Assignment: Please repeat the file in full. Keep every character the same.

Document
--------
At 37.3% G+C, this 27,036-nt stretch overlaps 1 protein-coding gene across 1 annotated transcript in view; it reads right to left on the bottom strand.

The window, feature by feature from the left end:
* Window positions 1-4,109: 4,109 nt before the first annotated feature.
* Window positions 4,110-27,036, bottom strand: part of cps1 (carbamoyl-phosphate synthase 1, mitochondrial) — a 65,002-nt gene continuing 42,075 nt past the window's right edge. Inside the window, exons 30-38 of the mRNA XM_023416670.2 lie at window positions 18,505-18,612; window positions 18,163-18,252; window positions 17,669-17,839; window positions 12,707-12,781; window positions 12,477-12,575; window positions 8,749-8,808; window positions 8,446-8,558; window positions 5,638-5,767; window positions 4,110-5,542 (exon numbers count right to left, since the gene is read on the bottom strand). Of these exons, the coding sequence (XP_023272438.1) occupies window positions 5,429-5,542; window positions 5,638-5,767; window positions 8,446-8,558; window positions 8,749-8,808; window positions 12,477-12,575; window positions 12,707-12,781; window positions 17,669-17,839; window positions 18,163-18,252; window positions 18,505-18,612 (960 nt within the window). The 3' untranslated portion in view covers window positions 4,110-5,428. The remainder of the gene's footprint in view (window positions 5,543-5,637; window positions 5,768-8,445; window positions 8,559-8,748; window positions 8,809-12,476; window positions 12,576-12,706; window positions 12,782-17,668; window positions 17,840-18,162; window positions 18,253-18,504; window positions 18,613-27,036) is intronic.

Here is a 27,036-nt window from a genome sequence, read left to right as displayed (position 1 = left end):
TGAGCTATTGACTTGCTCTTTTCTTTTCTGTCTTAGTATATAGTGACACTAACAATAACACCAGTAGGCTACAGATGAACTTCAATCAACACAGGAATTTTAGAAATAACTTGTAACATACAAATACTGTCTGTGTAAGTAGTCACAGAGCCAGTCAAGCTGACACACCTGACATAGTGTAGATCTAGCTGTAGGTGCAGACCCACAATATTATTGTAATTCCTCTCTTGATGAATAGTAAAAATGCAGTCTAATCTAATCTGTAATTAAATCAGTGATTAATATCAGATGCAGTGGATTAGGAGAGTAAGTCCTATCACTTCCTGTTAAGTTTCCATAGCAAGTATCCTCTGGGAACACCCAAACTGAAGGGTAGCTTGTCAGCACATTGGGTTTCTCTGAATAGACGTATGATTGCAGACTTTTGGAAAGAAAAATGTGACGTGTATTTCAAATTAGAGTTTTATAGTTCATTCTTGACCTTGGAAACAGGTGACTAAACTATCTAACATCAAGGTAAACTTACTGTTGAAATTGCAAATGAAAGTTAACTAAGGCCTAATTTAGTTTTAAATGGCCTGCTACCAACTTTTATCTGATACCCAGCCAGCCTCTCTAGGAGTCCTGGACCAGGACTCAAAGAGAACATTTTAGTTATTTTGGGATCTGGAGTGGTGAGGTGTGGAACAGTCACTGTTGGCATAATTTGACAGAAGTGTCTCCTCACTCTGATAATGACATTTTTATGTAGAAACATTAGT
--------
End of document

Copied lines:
At 37.3% G+C, this 27,036-nt stretch overlaps 1 protein-coding gene across 1 annotated transcript in view; it reads right to left on the bottom strand.

The window, feature by feature from the left end:
* Window positions 1-4,109: 4,109 nt before the first annotated feature.
* Window positions 4,110-27,036, bottom strand: part of cps1 (carbamoyl-phosphate synthase 1, mitochondrial) — a 65,002-nt gene continuing 42,075 nt past the window's right edge. Inside the window, exons 30-38 of the mRNA XM_023416670.2 lie at window positions 18,505-18,612; window positions 18,163-18,252; window positions 17,669-17,839; window positions 12,707-12,781; window positions 12,477-12,575; window positions 8,749-8,808; window positions 8,446-8,558; window positions 5,638-5,767; window positions 4,110-5,542 (exon numbers count right to left, since the gene is read on the bottom strand). Of these exons, the coding sequence (XP_023272438.1) occupies window positions 5,429-5,542; window positions 5,638-5,767; window positions 8,446-8,558; window positions 8,749-8,808; window positions 12,477-12,575; window positions 12,707-12,781; window positions 17,669-17,839; window positions 18,163-18,252; window positions 18,505-18,612 (960 nt within the window). The 3' untranslated portion in view covers window positions 4,110-5,428. The remainder of the gene's footprint in view (window positions 5,543-5,637; window positions 5,768-8,445; window positions 8,559-8,748; window positions 8,809-12,476; window positions 12,576-12,706; window positions 12,782-17,668; window positions 17,840-18,162; window positions 18,253-18,504; window positions 18,613-27,036) is intronic.

Here is a 27,036-nt window from a genome sequence, read left to right as displayed (position 1 = left end):
TGAGCTATTGACTTGCTCTTTTCTTTTCTGTCTTAGTATATAGTGACACTAACAATAACACCAGTAGGCTACAGATGAACTTCAATCAACACAGGAATTTTAGAAATAACTTGTAACATACAAATACTGTCTGTGTAAGTAGTCACAGAGCCAGTCAAGCTGACACACCTGACATAGTGTAGATCTAGCTGTAGGTGCAGACCCACAATATTATTGTAATTCCTCTCTTGATGAATAGTAAAAATGCAGTCTAATCTAATCTGTAATTAAATCAGTGATTAATATCAGATGCAGTGGATTAGGAGAGTAAGTCCTATCACTTCCTGTTAAGTTTCCATAGCAAGTATCCTCTGGGAACACCCAAACTGAAGGGTAGCTTGTCAGCACATTGGGTTTCTCTGAATAGACGTATGATTGCAGACTTTTGGAAAGAAAAATGTGACGTGTATTTCAAATTAGAGTTTTATAGTTCATTCTTGACCTTGGAAACAGGTGACTAAACTATCTAACATCAAGGTAAACTTACTGTTGAAATTGCAAATGAAAGTTAACTAAGGCCTAATTTAGTTTTAAATGGCCTGCTACCAACTTTTATCTGATACCCAGCCAGCCTCTCTAGGAGTCCTGGACCAGGACTCAAAGAGAACATTTTAGTTATTTTGGGATCTGGAGTGGTGAGGTGTGGAACAGTCACTGTTGGCATAATTTGACAGAAGTGTCTCCTCACTCTGATAATGACATTTTTATGTAGAAACATTAGT